EDMOND, Okla. – Vijay Singh was striping balls on the driving range Wednesday morning, preparing for the 35th U.S. Senior Open, and a large crowd congregated behind him, eager to watch the lithe Fijian go through his warmups.
He still hits the ball long and high. His ball flight is similar to that produced by the young guns on the PGA Tour, which is probably why Singh, at 51, still competes against players up to 30 years younger than him.
I still feel like I have the game to compete. I still have the length to handle the long courses, said Singh, who last fall finished runner-up at the Fry’s.com Open on the regular tour. Plus, I still like the challenge of that competition.
And it’s the challenge and the competition that drew Singh to this week’s U.S. Senior Open, his first major championship start and second overall on the Champions Tour.
Not surprisingly, he’s competing quite well.
Though he stumbled on his inward nine Friday morning at Oak Tree National, Singh is still very much in the mix after an even-par 71 gave him a 36-hole total of 2-under 140. The three-time major champion had gotten as low as 5 under through eight holes, one shot within the overnight leader Colin Montgomerie, but it all came undone with bogeys at 11, 14 and 16.
Yeah, I played well today, but I lost my focus a little bit there, and I shouldn’t have. It cost me a few shots, Singh admitted.
Singh’s U.S. Open record includes a tie for third in the 1999 championship won by Payne Stewart. He also holds a share of the 18-hole scoring record of 63, which he produced in the second round of the 2003 championship at Olympia Fields (Ill.) Country Club.
He was not disappointed by the setup he has encountered the first two days at Oak Tree.
I just wanted to come see what it’s like, he said of his decision to enter the championship. The U.S. Open always has a good golf course and good setup. This is a great golf course; it’s one of the best, I think. It’s challenging. It would be pretty tough on the regular tour as well. So I just wanted to come out here and see what it’s like and, hopefully, take home the trophy on Sunday.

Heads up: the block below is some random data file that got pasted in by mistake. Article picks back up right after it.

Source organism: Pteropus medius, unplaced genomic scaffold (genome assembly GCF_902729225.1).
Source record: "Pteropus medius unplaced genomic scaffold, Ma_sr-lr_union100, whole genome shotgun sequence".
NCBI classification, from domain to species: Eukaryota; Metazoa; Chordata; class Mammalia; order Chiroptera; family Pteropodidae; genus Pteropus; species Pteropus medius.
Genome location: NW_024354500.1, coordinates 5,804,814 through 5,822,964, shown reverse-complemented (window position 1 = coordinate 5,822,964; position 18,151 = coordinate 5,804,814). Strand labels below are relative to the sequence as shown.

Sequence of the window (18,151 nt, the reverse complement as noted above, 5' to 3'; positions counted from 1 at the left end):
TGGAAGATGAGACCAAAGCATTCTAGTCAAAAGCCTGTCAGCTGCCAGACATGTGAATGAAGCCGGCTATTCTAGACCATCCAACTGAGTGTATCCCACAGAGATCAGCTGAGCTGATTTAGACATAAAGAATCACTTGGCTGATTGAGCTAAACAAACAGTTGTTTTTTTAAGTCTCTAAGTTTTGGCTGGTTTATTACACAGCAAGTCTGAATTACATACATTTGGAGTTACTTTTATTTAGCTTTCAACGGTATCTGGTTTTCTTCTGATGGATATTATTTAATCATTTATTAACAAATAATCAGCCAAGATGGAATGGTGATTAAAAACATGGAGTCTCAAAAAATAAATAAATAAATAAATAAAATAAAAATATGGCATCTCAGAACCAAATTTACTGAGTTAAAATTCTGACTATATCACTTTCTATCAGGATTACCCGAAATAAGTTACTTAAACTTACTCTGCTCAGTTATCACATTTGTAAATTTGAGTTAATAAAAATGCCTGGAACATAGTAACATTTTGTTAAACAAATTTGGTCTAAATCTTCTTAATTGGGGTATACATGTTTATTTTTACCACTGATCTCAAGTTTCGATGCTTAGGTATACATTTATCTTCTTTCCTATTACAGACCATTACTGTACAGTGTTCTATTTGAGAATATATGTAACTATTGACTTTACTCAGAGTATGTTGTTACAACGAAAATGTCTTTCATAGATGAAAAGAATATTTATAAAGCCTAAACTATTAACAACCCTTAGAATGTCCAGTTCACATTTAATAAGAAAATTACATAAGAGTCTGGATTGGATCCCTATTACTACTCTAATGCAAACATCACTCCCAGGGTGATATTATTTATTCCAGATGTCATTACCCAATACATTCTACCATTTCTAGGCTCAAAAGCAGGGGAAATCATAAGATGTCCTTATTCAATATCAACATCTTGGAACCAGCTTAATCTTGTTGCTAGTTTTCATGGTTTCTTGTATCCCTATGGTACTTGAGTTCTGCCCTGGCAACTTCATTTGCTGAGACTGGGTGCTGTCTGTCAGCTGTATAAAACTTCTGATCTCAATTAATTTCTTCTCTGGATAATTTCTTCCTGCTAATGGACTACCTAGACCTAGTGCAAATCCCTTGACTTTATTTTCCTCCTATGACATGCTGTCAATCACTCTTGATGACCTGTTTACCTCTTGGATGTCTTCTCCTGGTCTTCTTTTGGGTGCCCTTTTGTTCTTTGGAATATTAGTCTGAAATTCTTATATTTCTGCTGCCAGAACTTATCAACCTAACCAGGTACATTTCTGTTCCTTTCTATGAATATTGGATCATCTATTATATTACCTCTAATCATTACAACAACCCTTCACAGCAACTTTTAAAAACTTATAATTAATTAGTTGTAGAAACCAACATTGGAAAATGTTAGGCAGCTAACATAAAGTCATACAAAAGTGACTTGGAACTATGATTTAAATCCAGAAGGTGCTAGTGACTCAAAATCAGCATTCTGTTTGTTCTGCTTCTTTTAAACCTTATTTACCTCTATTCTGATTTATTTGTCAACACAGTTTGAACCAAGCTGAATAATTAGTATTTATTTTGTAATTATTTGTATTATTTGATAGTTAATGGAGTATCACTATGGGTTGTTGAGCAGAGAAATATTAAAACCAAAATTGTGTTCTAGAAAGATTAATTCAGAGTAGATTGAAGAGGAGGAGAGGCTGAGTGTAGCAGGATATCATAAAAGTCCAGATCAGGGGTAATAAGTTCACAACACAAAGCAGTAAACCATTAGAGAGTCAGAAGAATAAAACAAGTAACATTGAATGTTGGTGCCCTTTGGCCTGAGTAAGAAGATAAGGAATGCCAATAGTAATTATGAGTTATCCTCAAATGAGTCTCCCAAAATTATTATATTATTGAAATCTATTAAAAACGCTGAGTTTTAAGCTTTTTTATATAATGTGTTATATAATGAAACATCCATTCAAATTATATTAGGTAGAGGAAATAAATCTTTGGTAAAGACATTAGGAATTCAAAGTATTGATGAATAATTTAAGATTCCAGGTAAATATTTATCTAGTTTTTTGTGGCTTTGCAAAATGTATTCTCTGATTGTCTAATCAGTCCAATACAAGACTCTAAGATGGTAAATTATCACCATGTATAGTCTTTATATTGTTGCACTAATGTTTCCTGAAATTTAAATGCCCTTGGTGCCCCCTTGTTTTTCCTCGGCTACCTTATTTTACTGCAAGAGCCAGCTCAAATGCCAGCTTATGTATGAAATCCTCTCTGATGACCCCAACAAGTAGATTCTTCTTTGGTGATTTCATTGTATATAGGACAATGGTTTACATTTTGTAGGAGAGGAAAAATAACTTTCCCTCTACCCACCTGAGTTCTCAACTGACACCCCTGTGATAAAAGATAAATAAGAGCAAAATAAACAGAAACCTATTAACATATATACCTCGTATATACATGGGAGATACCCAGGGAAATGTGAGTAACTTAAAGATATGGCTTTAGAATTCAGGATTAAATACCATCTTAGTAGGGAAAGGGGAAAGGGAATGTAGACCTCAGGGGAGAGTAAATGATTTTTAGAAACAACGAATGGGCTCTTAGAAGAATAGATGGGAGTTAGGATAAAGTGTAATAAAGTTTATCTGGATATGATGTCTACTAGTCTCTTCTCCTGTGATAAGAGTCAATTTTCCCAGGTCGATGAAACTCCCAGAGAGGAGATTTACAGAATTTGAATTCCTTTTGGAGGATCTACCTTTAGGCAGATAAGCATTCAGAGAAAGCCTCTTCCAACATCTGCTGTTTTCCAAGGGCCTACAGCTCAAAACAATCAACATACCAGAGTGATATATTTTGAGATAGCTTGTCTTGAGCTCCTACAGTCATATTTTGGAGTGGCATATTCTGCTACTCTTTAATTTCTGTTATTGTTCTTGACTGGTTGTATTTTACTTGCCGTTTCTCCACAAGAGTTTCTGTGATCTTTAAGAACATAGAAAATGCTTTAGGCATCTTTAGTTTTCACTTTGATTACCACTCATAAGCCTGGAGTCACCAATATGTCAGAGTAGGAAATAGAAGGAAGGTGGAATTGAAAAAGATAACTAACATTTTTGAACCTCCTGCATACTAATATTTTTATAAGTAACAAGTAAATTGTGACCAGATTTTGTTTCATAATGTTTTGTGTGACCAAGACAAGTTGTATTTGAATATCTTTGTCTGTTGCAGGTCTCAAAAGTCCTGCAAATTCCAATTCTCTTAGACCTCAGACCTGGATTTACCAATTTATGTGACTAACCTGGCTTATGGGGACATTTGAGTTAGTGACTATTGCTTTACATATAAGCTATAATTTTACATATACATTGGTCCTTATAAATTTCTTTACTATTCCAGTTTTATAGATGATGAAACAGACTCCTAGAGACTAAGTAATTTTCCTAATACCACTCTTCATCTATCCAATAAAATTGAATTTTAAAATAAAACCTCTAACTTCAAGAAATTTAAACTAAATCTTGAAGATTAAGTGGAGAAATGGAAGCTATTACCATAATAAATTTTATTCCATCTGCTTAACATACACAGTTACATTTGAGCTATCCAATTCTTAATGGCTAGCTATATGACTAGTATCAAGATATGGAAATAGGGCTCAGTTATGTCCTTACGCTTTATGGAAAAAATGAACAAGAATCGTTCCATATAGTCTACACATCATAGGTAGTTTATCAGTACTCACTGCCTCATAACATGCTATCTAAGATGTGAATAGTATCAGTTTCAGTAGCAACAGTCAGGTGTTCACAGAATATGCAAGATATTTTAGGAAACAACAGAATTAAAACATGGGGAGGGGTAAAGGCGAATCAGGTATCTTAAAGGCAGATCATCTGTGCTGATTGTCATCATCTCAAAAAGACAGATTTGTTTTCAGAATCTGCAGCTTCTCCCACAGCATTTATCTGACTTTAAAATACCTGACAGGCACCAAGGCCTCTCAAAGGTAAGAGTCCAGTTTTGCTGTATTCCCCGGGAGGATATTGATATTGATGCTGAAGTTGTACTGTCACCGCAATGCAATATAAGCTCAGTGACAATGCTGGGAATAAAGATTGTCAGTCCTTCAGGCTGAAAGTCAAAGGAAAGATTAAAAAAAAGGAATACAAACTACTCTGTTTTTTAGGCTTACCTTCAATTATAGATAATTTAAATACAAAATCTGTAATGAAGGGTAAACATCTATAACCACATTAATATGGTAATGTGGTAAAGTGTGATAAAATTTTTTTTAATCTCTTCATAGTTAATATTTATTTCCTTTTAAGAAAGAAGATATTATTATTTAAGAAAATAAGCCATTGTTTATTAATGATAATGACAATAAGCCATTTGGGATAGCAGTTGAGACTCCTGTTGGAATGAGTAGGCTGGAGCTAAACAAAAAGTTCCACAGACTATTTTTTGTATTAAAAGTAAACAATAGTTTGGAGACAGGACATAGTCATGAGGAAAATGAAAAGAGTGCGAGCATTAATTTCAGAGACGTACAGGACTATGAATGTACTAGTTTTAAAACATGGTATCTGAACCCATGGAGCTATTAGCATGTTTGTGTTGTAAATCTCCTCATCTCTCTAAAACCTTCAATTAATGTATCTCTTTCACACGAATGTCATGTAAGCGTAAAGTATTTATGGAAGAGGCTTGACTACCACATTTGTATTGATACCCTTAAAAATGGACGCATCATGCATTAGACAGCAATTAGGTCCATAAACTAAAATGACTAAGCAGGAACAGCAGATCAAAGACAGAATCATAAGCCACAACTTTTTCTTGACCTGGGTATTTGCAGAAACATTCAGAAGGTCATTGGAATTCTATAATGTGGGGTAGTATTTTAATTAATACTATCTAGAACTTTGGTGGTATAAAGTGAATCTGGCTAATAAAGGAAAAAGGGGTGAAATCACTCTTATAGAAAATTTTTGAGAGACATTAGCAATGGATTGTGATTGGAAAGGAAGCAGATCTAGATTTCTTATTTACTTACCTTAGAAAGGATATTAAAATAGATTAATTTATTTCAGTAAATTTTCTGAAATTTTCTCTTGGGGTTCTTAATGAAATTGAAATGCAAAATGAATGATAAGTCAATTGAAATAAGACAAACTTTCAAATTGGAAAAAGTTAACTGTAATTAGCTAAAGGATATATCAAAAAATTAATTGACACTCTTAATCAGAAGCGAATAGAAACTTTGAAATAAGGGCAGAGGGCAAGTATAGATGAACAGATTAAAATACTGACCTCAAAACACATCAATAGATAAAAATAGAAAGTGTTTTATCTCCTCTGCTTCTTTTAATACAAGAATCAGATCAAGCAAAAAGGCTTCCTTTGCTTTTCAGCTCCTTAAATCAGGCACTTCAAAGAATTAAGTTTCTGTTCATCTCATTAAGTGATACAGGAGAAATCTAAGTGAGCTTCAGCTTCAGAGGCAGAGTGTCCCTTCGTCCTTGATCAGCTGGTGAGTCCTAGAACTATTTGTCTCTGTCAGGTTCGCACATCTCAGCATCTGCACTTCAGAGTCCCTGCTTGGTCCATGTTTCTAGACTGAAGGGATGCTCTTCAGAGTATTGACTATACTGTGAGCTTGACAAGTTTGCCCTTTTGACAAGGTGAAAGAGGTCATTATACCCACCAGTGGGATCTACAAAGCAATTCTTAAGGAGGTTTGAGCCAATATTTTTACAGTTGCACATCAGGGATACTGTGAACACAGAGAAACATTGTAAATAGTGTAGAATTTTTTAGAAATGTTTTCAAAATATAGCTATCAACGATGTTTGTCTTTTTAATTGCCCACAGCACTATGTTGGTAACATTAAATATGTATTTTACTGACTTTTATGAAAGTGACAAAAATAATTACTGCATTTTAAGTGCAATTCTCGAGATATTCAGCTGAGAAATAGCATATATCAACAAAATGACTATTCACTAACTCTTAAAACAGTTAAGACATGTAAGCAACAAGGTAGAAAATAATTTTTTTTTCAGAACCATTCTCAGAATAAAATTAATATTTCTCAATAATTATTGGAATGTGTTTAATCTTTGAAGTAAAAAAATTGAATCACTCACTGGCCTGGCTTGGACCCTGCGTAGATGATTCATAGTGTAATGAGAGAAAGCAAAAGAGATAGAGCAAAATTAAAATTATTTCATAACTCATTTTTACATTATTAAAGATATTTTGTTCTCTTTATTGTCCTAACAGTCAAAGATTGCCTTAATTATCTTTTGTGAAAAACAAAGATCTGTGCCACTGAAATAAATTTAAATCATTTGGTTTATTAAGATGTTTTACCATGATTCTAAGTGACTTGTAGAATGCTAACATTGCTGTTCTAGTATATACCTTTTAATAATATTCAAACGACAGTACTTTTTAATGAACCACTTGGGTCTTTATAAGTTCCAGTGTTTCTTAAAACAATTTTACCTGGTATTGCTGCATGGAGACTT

Well, no one would be surprised if Singh, a Hall of Famer and winner of 34 PGA Tour titles, including the 2000 Masters and two PGA Championships, did take home the trophy, but he’s smart enough to know that’s far from a given. He might be the fittest player on the Champions Tour, but they don’t award the top prize based on cardio efficiency or muscle mass.
I still need to go out there and play and execute the shot that I want to do, he said. It’s no different than playing the regular tour. It’s a lot shorter out here, obviously, so a lot more chances to make birdies.
Of course, birdies get harder to come by in a U.S. Open. That’s why he wasn’t overly concerned about the shots he surrendered down the stretch.
I don’t think anybody is going to go anywhere today, so it’s fine, Singh said, taking off his visor and wiping sweat from his brow. I just have to play a little smarter and hopefully not make the same mistakes I made today. You know, I’m right there. I have a good chance yet.
Which is just what everyone expected.
Dave Shedloski is an Ohio-based freelance writer whose work previously has appeared on USGA websites.